We’re looking ahead to the threat of a major nor’easter across the Atlantic provinces this weekend. A bomb cyclone will develop off the eastern seaboard Friday night into Saturday morning, bringing a period of heavy snow, ice, rain, and high winds to the Maritimes and Newfoundland through Sunday. Blizzard conditions and disruptive snowfall totals are possible, as well as the risk for significant icing for some areas and potential storm surge flooding along vulnerable coasts. More on the weekend nor’easter threat, below.
THIS WEEKEND: ALL EYES ON A POWERFUL NOR'EASTER WITH MAJOR IMPACTS ACROSS THE EAST COAST
Powerful nor’easters are becoming a weekend tradition across Atlantic Canada in recent times. All indications are that we’re about to see the region’s third major winter storm in the past month.
Environment and Climate Change Canada (ECCC) issued widespread special weather statements for the Maritimes, advising residents of the potential for “a very intense winter storm.”
A low-pressure system will develop off the North Carolina coast on Friday night, rapidly intensifying as it parallels the eastern seaboard and heads toward the Maritimes. The low’s swift and powerful intensification will easily fulfill the criteria to call the system a bomb cyclone.
This system could bring impactful snows and gusty winds to the Mid-Atlantic and Northeastern United States, including Philadelphia, New York City, and Boston. From there, the system will move into Atlantic Canada early Saturday and remain a headache for the region through Sunday.
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We’re still several days out, so there’s some uncertainty surrounding the forecast details and precise storm track. However, there is high confidence that this system will be a high-impact event for Canada’s East Coast.
Wintry precipitation is likely to reach the Maritimes by Saturday morning, with conditions worsening across the region throughout the day. The system’s effects will reach Newfoundland on Saturday night. The storm will clear out from south to north throughout the day on Sunday.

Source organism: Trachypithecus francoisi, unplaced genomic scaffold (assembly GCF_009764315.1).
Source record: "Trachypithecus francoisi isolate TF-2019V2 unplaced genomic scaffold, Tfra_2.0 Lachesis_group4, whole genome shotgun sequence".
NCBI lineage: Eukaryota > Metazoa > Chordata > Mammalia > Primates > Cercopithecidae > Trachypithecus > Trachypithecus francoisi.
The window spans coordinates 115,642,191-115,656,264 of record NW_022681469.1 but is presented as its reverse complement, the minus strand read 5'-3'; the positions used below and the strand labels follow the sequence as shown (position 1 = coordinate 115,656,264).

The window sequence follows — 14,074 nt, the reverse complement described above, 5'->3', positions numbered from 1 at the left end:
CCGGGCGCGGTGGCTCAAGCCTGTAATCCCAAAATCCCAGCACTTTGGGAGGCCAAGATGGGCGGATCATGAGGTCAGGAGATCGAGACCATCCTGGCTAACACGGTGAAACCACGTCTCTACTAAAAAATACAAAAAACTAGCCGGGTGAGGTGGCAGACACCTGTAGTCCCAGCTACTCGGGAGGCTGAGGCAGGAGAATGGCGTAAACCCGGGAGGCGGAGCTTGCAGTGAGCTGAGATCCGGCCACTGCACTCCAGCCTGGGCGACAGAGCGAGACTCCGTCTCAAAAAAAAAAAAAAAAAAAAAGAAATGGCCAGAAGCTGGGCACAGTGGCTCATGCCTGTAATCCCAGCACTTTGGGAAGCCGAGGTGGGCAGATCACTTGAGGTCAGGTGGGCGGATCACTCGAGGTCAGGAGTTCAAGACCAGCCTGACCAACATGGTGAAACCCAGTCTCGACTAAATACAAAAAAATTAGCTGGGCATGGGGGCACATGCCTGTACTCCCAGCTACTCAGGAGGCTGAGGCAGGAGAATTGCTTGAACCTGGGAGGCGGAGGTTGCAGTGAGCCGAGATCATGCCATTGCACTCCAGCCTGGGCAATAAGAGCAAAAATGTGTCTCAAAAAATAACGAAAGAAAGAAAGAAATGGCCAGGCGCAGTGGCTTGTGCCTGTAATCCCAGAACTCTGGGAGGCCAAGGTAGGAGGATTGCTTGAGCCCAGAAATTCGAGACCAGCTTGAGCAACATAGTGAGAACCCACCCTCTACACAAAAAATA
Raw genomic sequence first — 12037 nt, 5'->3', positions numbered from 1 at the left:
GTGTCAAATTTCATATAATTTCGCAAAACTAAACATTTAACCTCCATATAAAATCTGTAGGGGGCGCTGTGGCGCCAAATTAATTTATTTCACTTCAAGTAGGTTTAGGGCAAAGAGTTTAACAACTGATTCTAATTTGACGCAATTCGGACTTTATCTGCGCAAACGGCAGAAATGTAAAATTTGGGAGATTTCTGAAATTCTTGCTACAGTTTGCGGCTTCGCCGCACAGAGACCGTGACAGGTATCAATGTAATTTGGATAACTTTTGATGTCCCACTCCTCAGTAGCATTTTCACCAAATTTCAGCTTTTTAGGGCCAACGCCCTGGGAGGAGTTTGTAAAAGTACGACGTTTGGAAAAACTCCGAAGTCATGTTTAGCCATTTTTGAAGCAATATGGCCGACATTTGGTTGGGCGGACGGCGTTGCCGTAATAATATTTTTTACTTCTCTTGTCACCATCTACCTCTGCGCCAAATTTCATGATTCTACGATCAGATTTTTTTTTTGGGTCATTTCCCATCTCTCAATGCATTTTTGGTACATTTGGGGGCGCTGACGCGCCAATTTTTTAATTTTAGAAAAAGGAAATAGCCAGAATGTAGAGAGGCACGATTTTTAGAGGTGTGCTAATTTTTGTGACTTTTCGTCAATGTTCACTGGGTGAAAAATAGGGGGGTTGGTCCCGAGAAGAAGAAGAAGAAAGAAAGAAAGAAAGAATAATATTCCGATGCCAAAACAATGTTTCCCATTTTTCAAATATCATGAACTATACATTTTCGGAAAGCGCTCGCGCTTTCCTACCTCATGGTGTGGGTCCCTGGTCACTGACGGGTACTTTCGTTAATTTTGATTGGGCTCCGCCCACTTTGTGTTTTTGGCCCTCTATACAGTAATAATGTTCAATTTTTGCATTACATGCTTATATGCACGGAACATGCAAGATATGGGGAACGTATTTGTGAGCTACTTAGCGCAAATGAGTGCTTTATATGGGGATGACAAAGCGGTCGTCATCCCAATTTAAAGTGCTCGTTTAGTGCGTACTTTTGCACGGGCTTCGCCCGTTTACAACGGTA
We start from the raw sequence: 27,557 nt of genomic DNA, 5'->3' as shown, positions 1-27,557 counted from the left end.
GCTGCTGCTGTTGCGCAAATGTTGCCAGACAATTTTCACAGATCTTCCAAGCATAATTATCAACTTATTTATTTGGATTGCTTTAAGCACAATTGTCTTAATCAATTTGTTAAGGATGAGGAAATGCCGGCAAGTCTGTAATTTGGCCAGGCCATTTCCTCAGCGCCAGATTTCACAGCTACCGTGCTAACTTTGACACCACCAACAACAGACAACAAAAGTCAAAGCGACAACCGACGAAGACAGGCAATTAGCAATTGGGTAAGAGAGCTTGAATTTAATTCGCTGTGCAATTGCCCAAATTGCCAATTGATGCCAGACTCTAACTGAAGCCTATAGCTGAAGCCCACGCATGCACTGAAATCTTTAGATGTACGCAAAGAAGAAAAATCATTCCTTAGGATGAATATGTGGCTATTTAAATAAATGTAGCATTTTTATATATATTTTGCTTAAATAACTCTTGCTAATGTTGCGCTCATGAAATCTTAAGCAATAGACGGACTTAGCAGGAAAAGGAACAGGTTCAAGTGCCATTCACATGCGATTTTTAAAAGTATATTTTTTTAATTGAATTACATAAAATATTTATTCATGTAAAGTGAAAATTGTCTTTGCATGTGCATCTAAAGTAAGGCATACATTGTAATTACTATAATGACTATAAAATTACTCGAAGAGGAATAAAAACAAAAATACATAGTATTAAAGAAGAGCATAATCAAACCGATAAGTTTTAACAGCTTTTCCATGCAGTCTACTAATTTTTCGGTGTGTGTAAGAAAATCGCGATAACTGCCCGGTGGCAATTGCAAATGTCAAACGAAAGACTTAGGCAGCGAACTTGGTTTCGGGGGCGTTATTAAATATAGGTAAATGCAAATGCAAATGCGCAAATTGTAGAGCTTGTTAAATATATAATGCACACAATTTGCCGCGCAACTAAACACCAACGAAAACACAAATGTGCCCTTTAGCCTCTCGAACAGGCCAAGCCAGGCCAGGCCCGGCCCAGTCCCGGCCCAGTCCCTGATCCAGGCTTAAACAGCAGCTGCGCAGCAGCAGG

As of Wednesday evening, it looks like most of New Brunswick and Prince Edward Island will remain on the snowy side of the system. Areas that experience significant snowfall will also contend with high winds that could lead to a period of blizzard conditions during the height of the storm. Some areas could wind up seeing 40 cm of snow by the end of the storm.
Near the storm’s track and along the eastern side of the system, warmer air will make this a messy storm for much of Nova Scotia and Newfoundland. Many areas will experience several different types of precipitation during the course of the storm. There’s the potential for significant ice pellet accumulation and ice accretion from freezing rain in some areas, though it’s still too early to pinpoint exactly where this may occur.
Strong, persistent winds could also lead to storm surge flooding for some coastal areas.
Forecasters will have a clearer view of the storm’s eventual track and impacts across the region as we get closer to the event. Make sure to check back frequently for the latest details on this high-impact event across Atlantic Canada.
Stay tuned to The Weather Network for all the latest on this approaching winter storm.